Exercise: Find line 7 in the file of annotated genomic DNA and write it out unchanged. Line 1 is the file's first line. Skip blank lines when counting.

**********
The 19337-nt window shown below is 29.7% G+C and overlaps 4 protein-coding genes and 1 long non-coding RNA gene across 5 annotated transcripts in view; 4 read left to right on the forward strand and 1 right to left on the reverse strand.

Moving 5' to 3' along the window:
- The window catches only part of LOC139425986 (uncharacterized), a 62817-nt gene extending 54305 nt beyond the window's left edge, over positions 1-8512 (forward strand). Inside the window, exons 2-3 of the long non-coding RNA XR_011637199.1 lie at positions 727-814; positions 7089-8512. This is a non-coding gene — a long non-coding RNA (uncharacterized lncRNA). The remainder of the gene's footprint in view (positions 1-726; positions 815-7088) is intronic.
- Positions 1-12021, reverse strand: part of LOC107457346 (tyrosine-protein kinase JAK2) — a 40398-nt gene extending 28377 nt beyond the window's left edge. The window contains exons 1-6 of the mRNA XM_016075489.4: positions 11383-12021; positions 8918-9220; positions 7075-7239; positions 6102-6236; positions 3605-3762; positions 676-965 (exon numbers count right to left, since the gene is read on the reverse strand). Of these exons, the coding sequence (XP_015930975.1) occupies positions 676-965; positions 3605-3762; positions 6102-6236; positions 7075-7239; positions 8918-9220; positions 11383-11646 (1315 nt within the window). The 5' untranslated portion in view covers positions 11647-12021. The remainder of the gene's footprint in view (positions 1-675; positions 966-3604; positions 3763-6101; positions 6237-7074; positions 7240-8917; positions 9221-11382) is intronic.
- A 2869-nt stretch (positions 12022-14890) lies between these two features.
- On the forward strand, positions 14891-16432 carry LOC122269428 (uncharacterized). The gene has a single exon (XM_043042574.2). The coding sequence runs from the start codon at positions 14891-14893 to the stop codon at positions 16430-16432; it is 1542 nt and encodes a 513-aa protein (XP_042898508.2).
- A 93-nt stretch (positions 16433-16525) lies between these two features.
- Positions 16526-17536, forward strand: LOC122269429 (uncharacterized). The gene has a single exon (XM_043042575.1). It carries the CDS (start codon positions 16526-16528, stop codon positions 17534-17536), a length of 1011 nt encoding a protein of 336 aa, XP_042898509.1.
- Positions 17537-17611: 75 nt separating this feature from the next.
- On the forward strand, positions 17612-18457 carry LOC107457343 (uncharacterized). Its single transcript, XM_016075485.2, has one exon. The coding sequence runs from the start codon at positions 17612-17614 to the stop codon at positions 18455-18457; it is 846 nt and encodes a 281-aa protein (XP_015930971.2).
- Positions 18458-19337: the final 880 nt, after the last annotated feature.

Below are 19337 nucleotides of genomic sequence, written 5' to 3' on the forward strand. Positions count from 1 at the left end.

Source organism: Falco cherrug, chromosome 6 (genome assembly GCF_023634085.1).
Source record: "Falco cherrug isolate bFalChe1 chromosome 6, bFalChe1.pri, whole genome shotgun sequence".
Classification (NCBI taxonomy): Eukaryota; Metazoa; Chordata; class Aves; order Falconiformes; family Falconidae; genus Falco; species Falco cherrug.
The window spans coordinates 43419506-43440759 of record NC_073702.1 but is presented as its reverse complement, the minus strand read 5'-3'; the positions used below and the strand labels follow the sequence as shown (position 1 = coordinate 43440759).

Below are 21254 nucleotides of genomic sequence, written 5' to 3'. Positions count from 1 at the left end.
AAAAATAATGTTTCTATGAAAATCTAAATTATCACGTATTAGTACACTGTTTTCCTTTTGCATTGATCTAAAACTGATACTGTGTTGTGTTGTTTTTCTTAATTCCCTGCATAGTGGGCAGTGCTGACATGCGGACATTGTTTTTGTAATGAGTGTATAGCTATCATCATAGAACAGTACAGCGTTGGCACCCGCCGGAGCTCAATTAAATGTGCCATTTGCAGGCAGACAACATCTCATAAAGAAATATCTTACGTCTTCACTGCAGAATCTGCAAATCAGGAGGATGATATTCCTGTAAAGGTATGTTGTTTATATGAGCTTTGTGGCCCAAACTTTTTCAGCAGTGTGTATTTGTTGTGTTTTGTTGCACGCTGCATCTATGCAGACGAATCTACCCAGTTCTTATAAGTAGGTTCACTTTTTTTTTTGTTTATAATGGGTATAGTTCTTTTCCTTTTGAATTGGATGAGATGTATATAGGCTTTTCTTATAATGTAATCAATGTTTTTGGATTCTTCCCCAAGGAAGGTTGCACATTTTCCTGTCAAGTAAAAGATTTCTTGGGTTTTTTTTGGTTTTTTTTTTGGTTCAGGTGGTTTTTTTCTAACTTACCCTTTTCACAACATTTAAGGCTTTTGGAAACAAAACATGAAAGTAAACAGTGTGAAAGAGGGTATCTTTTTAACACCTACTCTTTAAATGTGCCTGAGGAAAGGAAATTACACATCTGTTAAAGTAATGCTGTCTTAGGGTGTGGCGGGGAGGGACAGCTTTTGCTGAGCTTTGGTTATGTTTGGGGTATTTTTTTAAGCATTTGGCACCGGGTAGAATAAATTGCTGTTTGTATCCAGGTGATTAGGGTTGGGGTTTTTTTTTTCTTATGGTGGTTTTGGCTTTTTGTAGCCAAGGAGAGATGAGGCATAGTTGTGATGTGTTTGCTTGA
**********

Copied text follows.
- A 93-nt stretch (positions 16433-16525) lies between these two features.